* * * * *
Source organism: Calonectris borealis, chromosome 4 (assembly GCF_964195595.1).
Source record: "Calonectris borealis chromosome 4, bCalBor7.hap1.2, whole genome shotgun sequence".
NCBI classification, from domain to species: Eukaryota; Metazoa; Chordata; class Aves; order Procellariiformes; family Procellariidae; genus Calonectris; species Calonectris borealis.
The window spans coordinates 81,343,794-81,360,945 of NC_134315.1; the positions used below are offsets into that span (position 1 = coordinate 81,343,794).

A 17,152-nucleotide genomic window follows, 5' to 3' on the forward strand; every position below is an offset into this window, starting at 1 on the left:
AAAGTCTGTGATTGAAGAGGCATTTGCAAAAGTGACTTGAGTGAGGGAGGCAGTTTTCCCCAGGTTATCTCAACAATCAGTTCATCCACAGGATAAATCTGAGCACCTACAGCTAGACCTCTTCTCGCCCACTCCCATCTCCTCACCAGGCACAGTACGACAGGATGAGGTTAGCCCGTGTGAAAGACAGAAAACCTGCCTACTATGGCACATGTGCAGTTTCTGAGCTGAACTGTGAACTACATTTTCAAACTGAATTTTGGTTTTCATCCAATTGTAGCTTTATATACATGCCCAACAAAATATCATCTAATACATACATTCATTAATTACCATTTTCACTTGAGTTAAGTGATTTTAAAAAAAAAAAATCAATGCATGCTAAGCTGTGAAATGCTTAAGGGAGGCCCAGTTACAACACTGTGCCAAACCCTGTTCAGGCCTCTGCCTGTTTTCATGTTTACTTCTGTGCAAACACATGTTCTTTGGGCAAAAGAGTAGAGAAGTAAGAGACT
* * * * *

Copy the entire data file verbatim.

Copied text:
Source organism: Calonectris borealis, chromosome 4 (assembly GCF_964195595.1).
Source record: "Calonectris borealis chromosome 4, bCalBor7.hap1.2, whole genome shotgun sequence".
NCBI classification, from domain to species: Eukaryota; Metazoa; Chordata; class Aves; order Procellariiformes; family Procellariidae; genus Calonectris; species Calonectris borealis.
The window spans coordinates 81,343,794-81,360,945 of NC_134315.1; the positions used below are offsets into that span (position 1 = coordinate 81,343,794).

A 17,152-nucleotide genomic window follows, 5' to 3' on the forward strand; every position below is an offset into this window, starting at 1 on the left:
AAAGTCTGTGATTGAAGAGGCATTTGCAAAAGTGACTTGAGTGAGGGAGGCAGTTTTCCCCAGGTTATCTCAACAATCAGTTCATCCACAGGATAAATCTGAGCACCTACAGCTAGACCTCTTCTCGCCCACTCCCATCTCCTCACCAGGCACAGTACGACAGGATGAGGTTAGCCCGTGTGAAAGACAGAAAACCTGCCTACTATGGCACATGTGCAGTTTCTGAGCTGAACTGTGAACTACATTTTCAAACTGAATTTTGGTTTTCATCCAATTGTAGCTTTATATACATGCCCAACAAAATATCATCTAATACATACATTCATTAATTACCATTTTCACTTGAGTTAAGTGATTTTAAAAAAAAAAAATCAATGCATGCTAAGCTGTGAAATGCTTAAGGGAGGCCCAGTTACAACACTGTGCCAAACCCTGTTCAGGCCTCTGCCTGTTTTCATGTTTACTTCTGTGCAAACACATGTTCTTTGGGCAAAAGAGTAGAGAAGTAAGAGACT